08 novembro 2010

Media: Spain and Portugal Aim to Eliminate Mobile Phone Roaming Charges
(NYTimes) Spain and Portugal are hoping to set a benchmark for telecommunications in the European Union by agreeing to eliminate cellphone roaming charges as part of efforts to promote their bilateral trade. 

Preliminary talks have been held and the issue is set to be on the agenda of a summit meeting next month in Portugal between José Sócrates, the Portuguese prime minister, and his Spanish counterpart, José Luis Rodríguez Zapatero

Mr Sócrates said in a recent interview that such an agreement would bring “a considerable benefit” to bilateral trade and to millions of businessmen and tourists who travel across the Iberian peninsula each year. An agreement would also likely be welcomed by the European Commission, which has long been on a mission to require telecom operators to reduce differences in national roaming charges as well as between E.U. members to close to zero by 2015 to create a genuine single market for communications among the bloc’s 27 member states. 

The European Union’s current roaming rules expire in July 2012, and the commission is to develop new proposals next spring for the period after 2012. Outlining her objectives, Neelie Kroes, the European commissioner responsible for overseeing telecom regulations, said in a speech to an industry association last September “significant differences between roaming charges and national tariffs cannot be justified in a true single market.” “For me,” she added, “a true digital market is a market where effective competition ensures that citizens, customers and businesses do not experience substantially different services or costs when they pass a border.”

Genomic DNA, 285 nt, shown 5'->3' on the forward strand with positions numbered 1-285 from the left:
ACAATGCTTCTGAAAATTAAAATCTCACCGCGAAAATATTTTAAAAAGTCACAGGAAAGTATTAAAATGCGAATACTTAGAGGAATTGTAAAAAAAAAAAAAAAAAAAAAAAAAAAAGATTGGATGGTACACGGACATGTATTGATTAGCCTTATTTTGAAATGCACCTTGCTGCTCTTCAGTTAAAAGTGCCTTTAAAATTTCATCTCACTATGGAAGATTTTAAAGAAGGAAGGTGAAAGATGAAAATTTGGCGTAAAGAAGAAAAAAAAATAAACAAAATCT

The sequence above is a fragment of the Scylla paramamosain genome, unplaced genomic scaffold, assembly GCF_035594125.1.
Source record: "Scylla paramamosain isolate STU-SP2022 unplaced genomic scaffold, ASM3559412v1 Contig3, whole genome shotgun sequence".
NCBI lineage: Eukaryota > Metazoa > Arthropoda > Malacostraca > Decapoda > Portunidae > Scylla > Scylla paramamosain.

Portuguese exports to Spain last year amounted to €8.3 billion, or $11.6 billion, while its imports from Spain reached €16.2 billion, making Spain the leading commercial partner for Portugal, according to data from Aicep, the Portuguese investment agency. A Spanish Industry Ministry official said it was too early to comment since the agenda of the summit meeting had not yet been completed. A roaming agreement between Spain and Portugal would also have a direct impact on telecom operators like Orange and Vodafone, which have an extensive network of European subsidiaries and are among the biggest domestic operators in both Spain and Portugal. 

Vodafone’s voice roaming service, set up in 2005, has more than 24 million clients across Europe, who pay a set-up fee in return for using domestic rates when abroad. Simon Gordon, a spokesman for Vodafone, said it did not split out roaming revenue by country and would not comment on the Portuguese-Spanish plan “until such time a firm proposal or a consultative document is published publicly.”

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